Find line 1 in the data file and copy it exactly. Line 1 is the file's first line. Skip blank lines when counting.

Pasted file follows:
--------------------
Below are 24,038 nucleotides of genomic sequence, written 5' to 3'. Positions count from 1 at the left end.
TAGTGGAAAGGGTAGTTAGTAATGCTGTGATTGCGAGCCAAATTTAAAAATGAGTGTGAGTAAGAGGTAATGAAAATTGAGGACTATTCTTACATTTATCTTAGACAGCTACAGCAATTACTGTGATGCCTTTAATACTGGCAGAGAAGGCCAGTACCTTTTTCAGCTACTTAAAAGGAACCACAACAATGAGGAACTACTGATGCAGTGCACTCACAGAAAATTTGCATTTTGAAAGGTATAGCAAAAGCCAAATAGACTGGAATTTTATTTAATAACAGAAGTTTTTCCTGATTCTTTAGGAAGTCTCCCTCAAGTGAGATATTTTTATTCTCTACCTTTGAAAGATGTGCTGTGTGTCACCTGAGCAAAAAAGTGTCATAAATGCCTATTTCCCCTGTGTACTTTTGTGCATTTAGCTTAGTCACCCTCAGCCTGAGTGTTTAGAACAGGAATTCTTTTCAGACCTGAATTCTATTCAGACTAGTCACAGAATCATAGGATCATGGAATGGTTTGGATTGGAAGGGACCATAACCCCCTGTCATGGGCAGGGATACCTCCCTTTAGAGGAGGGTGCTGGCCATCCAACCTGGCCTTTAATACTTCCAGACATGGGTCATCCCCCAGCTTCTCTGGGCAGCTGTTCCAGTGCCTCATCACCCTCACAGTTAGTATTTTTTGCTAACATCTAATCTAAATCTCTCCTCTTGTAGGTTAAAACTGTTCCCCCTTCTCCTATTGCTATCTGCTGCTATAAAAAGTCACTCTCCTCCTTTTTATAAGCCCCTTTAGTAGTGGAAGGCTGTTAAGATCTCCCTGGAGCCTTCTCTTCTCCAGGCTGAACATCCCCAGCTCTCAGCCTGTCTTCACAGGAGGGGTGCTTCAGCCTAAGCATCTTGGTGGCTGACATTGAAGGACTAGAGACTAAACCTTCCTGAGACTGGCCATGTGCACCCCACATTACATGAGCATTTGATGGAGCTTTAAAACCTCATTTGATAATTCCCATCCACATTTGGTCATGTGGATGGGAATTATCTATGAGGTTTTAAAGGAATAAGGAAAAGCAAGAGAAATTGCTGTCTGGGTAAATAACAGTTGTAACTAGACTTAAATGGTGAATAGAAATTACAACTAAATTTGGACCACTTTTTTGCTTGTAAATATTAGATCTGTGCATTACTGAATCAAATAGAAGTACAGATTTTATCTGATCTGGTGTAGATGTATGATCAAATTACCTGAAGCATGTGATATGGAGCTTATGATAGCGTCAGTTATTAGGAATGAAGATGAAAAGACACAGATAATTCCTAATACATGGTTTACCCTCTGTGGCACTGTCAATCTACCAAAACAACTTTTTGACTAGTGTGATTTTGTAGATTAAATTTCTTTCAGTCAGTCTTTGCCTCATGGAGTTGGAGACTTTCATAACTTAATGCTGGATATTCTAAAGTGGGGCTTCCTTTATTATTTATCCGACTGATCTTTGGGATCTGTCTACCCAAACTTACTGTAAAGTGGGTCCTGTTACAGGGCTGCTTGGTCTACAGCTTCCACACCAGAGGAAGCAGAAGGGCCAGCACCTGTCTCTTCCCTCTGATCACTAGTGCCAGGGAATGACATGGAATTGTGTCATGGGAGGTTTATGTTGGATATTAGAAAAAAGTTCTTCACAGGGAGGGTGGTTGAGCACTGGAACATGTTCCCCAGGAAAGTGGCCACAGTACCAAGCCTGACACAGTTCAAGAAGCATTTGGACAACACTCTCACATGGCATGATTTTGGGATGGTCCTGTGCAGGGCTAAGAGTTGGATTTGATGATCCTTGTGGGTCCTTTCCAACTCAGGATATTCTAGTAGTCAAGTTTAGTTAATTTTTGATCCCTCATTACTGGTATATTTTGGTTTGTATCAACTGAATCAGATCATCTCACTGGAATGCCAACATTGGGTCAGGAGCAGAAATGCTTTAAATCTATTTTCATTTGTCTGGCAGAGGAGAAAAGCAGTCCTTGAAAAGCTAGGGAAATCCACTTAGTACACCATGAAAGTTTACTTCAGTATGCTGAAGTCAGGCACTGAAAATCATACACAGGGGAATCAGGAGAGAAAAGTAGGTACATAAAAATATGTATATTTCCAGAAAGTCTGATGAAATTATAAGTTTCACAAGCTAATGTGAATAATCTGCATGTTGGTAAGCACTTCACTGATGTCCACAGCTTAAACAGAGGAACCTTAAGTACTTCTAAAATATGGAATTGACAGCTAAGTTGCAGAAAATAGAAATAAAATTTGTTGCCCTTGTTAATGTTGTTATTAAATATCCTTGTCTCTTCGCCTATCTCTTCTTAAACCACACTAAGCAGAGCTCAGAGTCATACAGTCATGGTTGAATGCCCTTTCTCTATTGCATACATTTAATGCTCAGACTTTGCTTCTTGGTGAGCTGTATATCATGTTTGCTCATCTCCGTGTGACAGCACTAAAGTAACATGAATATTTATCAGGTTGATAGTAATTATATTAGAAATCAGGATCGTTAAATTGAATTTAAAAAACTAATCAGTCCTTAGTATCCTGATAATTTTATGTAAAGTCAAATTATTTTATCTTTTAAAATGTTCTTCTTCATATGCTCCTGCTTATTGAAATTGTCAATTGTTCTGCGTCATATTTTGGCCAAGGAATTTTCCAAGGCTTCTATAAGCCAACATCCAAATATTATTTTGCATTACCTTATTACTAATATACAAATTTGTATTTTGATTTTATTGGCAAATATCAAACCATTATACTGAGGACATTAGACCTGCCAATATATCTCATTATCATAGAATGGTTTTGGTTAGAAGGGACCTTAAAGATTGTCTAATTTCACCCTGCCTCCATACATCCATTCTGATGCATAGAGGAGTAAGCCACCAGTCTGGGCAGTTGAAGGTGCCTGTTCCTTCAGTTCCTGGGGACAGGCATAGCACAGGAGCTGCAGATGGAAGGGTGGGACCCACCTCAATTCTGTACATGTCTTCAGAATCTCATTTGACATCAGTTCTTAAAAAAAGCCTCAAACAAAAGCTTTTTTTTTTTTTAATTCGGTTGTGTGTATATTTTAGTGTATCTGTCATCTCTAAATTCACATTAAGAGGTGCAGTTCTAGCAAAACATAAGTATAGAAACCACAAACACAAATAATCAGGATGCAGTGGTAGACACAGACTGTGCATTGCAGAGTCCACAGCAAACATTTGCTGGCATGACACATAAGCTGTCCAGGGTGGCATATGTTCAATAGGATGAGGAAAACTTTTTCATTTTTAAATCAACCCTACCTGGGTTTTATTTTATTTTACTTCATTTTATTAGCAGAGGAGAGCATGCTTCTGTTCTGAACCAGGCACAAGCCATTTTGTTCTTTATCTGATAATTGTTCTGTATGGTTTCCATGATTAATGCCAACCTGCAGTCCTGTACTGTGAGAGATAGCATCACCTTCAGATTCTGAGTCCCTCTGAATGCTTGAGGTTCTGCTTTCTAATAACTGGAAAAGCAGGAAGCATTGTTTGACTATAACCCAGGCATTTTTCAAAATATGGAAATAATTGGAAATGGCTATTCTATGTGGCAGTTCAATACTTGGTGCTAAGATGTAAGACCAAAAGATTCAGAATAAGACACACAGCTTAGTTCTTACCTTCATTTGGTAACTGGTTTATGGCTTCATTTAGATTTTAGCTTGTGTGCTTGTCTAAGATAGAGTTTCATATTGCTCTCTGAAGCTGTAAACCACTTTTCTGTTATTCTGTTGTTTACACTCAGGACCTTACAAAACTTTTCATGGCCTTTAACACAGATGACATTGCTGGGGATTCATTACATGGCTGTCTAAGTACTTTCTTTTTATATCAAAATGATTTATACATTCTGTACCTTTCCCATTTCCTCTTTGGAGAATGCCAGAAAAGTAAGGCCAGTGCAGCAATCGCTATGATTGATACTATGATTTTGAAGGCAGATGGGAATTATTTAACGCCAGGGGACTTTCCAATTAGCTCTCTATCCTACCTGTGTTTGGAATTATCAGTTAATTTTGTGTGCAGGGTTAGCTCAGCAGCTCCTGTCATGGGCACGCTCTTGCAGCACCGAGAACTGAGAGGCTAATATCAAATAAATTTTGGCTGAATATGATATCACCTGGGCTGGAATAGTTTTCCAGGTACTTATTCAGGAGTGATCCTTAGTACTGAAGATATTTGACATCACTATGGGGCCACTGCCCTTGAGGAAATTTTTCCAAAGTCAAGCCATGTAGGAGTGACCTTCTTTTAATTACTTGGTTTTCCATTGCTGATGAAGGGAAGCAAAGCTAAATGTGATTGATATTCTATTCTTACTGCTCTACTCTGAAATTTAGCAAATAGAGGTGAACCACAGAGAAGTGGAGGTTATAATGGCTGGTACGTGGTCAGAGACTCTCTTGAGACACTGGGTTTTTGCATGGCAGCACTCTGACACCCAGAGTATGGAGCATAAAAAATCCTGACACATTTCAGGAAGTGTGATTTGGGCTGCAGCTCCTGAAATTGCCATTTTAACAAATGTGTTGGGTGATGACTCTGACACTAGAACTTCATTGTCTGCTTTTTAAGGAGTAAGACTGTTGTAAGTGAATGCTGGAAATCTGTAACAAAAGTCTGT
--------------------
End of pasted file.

Below are 24,038 nucleotides of genomic sequence, written 5' to 3'. Positions count from 1 at the left end.